Bret Shuford 0:00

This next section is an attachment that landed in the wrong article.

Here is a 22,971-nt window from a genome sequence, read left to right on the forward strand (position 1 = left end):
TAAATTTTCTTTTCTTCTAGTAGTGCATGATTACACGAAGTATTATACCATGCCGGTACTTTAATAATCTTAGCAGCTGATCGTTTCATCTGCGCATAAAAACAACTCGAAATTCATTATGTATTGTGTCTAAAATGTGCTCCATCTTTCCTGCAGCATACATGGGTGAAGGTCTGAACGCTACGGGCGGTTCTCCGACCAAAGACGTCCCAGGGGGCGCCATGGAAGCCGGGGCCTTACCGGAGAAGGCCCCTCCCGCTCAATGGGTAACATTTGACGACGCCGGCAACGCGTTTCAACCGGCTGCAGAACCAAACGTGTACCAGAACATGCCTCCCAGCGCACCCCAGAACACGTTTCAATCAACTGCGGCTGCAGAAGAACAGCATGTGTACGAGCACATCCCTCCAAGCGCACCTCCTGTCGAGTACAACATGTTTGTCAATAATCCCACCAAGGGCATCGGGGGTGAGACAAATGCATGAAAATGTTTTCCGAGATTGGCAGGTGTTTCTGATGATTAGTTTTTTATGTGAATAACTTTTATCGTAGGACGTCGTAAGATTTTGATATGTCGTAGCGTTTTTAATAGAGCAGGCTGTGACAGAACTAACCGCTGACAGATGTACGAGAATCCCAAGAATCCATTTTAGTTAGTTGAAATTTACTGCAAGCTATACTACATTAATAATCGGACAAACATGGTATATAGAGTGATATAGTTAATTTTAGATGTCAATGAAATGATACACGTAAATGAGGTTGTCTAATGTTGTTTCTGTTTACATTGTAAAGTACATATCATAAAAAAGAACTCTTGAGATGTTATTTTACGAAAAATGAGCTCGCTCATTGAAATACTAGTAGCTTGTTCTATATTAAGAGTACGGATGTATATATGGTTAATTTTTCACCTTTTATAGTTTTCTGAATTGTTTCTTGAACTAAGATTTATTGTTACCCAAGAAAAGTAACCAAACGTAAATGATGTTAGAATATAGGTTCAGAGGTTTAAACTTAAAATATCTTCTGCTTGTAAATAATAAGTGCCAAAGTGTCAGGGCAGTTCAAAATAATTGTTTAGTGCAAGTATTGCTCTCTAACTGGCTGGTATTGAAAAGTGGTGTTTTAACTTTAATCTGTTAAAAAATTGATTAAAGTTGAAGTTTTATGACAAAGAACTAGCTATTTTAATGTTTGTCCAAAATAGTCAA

Hello there, welcome back to another episode of the creative visibility podcast. My goal with this podcast is to help you each week, not only unlock your creativity, but also find a way to profit from that creativity. So each Tuesday we meet, we talk about how to unlock our creativity. And each Thursday we meet to talk about how to take their creativity and put it out into the world and monetize it. So today is another creativity Tuesday, and I'm gonna get kind of serious today, because I'll be honest with you, I've had a pretty traumatic weekend, you know, I've read a book, before I came a father called a gay dads Guide to Becoming a parent. And one of the things they said very early on is that every day as a gay parent is like coming out of the closet over and over again. And I thought, yeah, I mean, maybe for sure when I'm in public, but I didn't think I would actually feel that way in private, right with my family, or with the people closest to me. But honestly, it is exactly the same, it is exactly that. So it's really challenging at 25 years, after coming out of the closet to still be coming out of the closet in regards to people with people who are supposed to love and support who clearly in that 25 years haven't done the work. And that's really what this episode really is about. I want to talk to you if you are someone who is part of a marginalised community, or who's part of the LGBTQ plus community being that it's Pride Month, and talk to you about how imposter syndrome is different as someone who's part of that community, from perhaps other people who are not LGBTQ plus, but how to actually move through it. In my experience, you know, came out at 17, I would have come out sooner, I wanted to come out sooner, but did not have an environment that would support that I had an environment that immediately shut it down and told me all the rings reasons it was wrong. And that's not a normal, right? That's, I think, pretty typical of most young men growing up in the 90s in America. And when I came on at 17, it was not easy, some terrible things were said to me that still to this day, I go to therapy, to work through. And that's really the point here is I have done a lot of work, not just in therapy and recovery work. And I like who I am. And I like the life that I've built. And I like the chosen family that I have who support me without any hesitation. And so it's really challenging. When you're around people who have not made those investments and changing or evolving, you know, and even evolving for you, right are with you but still want to have a quote unquote, relationship with you. So the reason why impostor syndrome affects so many of us differently, who are part of the LGBTQ plus community is because we didn't get support, we didn't get support in the way that we needed it. Right. We didn't get you know, if you're like me, you were sensitive, you're emotional. And instead of people saying, oh, my gosh, Brett is having some emotions here, let's, let's let him have those emotions. Let's talk about those emotions. It was always, Oh, he's so dramatic. He's just right. It's shutting off the emotions, avoiding the emotions. And that's one way of not getting emotional support, right? For some other people. Maybe you're like, I wanted to be a painter. And my family would say to me, you can't make a living doing that you have to be a doctor, right? So you didn't get support. And so that reflects in our lives now a feeling alone, right? It feeling like you're navigating this world alone. There's also this idea that our love being loved was conditional, right? We have a society that tells us that it's okay to be gay, as long as you don't put it on display, as long as it's not public. Or even, you know, you maybe grow up in a religious society that tells you that being gay is wrong, and you're gonna go to hell. So you have to live this double life in order to feel love. And maybe you're never taught how to love yourself.